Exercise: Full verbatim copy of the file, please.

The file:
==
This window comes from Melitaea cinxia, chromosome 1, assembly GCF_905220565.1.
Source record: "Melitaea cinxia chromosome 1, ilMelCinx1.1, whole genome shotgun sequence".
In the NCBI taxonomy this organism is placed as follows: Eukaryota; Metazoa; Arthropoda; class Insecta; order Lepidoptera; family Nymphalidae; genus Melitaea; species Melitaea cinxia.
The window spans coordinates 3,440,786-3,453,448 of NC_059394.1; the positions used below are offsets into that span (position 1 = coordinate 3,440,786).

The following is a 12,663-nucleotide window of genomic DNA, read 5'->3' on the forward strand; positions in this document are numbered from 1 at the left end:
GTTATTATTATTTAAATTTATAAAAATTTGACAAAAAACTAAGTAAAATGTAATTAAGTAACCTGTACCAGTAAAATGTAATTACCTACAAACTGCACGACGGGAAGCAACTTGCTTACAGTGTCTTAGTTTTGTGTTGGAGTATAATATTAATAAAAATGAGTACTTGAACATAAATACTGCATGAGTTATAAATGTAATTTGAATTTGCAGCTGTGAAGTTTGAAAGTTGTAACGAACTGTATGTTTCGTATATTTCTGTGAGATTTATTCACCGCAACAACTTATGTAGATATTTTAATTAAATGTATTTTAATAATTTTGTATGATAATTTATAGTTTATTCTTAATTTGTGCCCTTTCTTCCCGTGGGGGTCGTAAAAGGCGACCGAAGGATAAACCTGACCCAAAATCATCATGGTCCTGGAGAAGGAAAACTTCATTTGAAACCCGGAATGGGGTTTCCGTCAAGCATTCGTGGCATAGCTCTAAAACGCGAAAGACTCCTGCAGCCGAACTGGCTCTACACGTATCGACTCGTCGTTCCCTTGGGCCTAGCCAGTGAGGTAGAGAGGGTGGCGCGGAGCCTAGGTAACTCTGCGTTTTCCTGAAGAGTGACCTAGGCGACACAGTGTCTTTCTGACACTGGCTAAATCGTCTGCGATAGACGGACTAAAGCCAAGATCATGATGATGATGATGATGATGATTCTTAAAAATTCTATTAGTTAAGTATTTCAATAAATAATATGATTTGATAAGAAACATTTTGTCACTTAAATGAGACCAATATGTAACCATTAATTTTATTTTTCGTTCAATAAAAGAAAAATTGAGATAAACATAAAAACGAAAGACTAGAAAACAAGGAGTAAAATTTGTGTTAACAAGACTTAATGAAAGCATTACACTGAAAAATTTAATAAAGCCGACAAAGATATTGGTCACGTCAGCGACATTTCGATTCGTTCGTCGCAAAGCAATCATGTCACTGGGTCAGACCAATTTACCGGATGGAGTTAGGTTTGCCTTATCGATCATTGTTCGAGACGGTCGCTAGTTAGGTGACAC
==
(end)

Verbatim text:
This window comes from Melitaea cinxia, chromosome 1, assembly GCF_905220565.1.
Source record: "Melitaea cinxia chromosome 1, ilMelCinx1.1, whole genome shotgun sequence".
In the NCBI taxonomy this organism is placed as follows: Eukaryota; Metazoa; Arthropoda; class Insecta; order Lepidoptera; family Nymphalidae; genus Melitaea; species Melitaea cinxia.
The window spans coordinates 3,440,786-3,453,448 of NC_059394.1; the positions used below are offsets into that span (position 1 = coordinate 3,440,786).

The following is a 12,663-nucleotide window of genomic DNA, read 5'->3' on the forward strand; positions in this document are numbered from 1 at the left end:
GTTATTATTATTTAAATTTATAAAAATTTGACAAAAAACTAAGTAAAATGTAATTAAGTAACCTGTACCAGTAAAATGTAATTACCTACAAACTGCACGACGGGAAGCAACTTGCTTACAGTGTCTTAGTTTTGTGTTGGAGTATAATATTAATAAAAATGAGTACTTGAACATAAATACTGCATGAGTTATAAATGTAATTTGAATTTGCAGCTGTGAAGTTTGAAAGTTGTAACGAACTGTATGTTTCGTATATTTCTGTGAGATTTATTCACCGCAACAACTTATGTAGATATTTTAATTAAATGTATTTTAATAATTTTGTATGATAATTTATAGTTTATTCTTAATTTGTGCCCTTTCTTCCCGTGGGGGTCGTAAAAGGCGACCGAAGGATAAACCTGACCCAAAATCATCATGGTCCTGGAGAAGGAAAACTTCATTTGAAACCCGGAATGGGGTTTCCGTCAAGCATTCGTGGCATAGCTCTAAAACGCGAAAGACTCCTGCAGCCGAACTGGCTCTACACGTATCGACTCGTCGTTCCCTTGGGCCTAGCCAGTGAGGTAGAGAGGGTGGCGCGGAGCCTAGGTAACTCTGCGTTTTCCTGAAGAGTGACCTAGGCGACACAGTGTCTTTCTGACACTGGCTAAATCGTCTGCGATAGACGGACTAAAGCCAAGATCATGATGATGATGATGATGATGATTCTTAAAAATTCTATTAGTTAAGTATTTCAATAAATAATATGATTTGATAAGAAACATTTTGTCACTTAAATGAGACCAATATGTAACCATTAATTTTATTTTTCGTTCAATAAAAGAAAAATTGAGATAAACATAAAAACGAAAGACTAGAAAACAAGGAGTAAAATTTGTGTTAACAAGACTTAATGAAAGCATTACACTGAAAAATTTAATAAAGCCGACAAAGATATTGGTCACGTCAGCGACATTTCGATTCGTTCGTCGCAAAGCAATCATGTCACTGGGTCAGACCAATTTACCGGATGGAGTTAGGTTTGCCTTATCGATCATTGTTCGAGACGGTCGCTAGTTAGGTGACAC